March by Geraldine Brooke

Geraldine Brooks was born on 14 September 1955 in Sydney, Australia. She grew up in the suburbs of Ashfield where she attended Bethlehem College and the University of Sydney.  She worked as a reporter for The Morning Sydney Herald then won a Greg Shackleton Memorial Scholarship and moved to the USA to complete her Master’s Degree at Columbia University in New York, New York State. In 1984 she married American journalist, Tony Horowitz and converted to Judaism.

The author worked as a foreign correspondent for The Wall Street Journal.  This gave her the opportunity to cover crises in the Middle East, Africa and the Balkans.  Subsequently, Brooks became an American citizen in 2002 but also retained her Australian passport.

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Brooks wrote this book, March in 2005 and it won the Pulitzer Prize for Fiction.  It was book of the month in the book group I attend in the library in the Village.  It is a historical novel and love story set during a time of catastrophe on the front lines of the American Civil War.

From the classic by Louisa May Alcott Little Women, Geraldine Brooks has brought the character of the absent father, March, and crafted a story that is filled with the ache of love and marriage and with the power of war. Brooks follows March as he leaves his family to aid the Union cause in the American Civil War. His experiences change him and his marriage and challenge his most ardently held beliefs.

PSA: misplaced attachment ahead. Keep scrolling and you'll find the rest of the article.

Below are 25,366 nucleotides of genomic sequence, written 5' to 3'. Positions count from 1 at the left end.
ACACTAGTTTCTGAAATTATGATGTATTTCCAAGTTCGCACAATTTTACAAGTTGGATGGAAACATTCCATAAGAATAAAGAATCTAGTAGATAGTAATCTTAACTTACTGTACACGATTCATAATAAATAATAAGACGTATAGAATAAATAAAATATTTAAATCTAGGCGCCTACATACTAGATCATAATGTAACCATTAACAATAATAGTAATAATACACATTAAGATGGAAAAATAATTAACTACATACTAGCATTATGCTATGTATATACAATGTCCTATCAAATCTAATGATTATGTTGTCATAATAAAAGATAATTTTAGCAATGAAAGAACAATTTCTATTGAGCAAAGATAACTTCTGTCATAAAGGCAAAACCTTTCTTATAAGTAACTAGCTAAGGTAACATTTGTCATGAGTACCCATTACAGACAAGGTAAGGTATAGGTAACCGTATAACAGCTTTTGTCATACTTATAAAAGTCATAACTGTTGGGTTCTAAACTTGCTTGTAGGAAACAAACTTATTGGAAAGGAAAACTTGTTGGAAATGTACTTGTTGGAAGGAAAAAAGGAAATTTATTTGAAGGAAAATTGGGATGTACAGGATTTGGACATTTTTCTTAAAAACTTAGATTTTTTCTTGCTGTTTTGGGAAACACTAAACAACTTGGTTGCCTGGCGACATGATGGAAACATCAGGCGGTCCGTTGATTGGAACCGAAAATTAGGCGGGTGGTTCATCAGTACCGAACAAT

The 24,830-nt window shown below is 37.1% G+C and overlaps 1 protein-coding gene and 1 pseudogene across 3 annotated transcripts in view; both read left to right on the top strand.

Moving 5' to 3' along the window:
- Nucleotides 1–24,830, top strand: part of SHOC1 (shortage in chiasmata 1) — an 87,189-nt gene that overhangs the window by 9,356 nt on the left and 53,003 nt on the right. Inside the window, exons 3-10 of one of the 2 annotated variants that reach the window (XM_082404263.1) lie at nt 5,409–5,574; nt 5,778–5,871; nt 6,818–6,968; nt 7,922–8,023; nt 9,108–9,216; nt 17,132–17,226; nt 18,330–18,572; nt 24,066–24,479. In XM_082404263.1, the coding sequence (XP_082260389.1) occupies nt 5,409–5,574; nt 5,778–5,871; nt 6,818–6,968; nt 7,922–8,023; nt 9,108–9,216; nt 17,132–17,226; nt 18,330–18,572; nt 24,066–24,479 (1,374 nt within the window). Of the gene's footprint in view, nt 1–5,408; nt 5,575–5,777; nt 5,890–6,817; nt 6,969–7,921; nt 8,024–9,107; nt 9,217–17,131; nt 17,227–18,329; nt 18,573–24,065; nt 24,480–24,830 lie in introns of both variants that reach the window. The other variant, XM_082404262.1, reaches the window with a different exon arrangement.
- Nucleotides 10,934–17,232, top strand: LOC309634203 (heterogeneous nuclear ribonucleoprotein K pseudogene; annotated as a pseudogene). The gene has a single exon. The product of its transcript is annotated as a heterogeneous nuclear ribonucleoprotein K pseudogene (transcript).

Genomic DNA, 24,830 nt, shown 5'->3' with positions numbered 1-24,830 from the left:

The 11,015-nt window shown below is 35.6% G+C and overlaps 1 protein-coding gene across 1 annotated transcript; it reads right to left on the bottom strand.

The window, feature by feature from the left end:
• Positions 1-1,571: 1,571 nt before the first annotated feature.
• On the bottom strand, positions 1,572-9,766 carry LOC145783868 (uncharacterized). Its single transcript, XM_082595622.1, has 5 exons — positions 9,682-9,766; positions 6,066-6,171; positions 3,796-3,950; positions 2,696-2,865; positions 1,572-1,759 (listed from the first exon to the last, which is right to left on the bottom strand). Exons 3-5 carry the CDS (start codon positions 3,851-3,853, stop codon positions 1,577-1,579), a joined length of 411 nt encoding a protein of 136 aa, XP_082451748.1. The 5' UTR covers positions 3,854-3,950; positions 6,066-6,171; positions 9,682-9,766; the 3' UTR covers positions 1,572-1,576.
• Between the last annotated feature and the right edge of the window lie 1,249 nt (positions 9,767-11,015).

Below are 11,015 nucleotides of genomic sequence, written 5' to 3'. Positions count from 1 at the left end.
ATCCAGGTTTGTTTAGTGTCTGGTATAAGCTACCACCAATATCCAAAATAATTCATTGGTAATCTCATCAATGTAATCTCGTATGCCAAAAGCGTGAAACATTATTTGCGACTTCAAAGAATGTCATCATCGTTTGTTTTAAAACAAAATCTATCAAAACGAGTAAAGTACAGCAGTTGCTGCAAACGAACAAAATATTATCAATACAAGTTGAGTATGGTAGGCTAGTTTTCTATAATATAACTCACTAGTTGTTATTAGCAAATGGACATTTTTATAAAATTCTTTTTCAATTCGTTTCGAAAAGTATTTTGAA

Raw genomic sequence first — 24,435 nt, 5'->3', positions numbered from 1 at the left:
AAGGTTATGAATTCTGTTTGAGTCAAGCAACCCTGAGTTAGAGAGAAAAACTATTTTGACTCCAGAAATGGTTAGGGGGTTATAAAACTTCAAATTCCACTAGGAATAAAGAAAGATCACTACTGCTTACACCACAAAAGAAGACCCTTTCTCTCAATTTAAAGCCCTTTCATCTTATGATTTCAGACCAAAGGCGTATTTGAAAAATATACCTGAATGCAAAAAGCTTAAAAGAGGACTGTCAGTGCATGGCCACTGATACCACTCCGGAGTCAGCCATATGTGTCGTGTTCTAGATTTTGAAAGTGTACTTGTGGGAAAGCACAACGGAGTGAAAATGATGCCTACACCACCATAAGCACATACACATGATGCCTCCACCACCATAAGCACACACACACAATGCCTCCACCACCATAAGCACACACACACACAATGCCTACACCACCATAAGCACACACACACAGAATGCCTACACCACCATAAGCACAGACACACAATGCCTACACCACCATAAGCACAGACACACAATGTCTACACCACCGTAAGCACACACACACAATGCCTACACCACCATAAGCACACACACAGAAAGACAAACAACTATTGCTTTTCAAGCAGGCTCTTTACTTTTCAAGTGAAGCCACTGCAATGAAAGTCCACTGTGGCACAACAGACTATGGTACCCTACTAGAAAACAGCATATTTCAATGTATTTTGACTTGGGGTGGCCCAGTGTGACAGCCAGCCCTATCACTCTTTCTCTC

March

This book tells the story of the absent father in Louisa May Allcott’s Little Women.  There the reader only gets to know Peter March through his letters to his family.  They are more cheerful that reality in order to spare his family worry.  Geraldine Brooks uses her novel to tell of Mr. March’s early life as a travelling salesman, of his first kiss with someone other than his future wife and his strong abolitionist views. The story also tells how the war changed Peter March both physically and mentally.

To create Peter March Brooks draws from the diaries of Alcott’s own father, Bronson Alcott. As the “little women” in Alcott’s novels were based on members of her family, it makes sense that the father of the household should be too.

This is one of the most worthy winners of the Pulitzer Prize that I have read in a long time.  It is also the best prequel written by a different author that I have ever read.  If you have not read this book yet, read it now.

Valerie Penny

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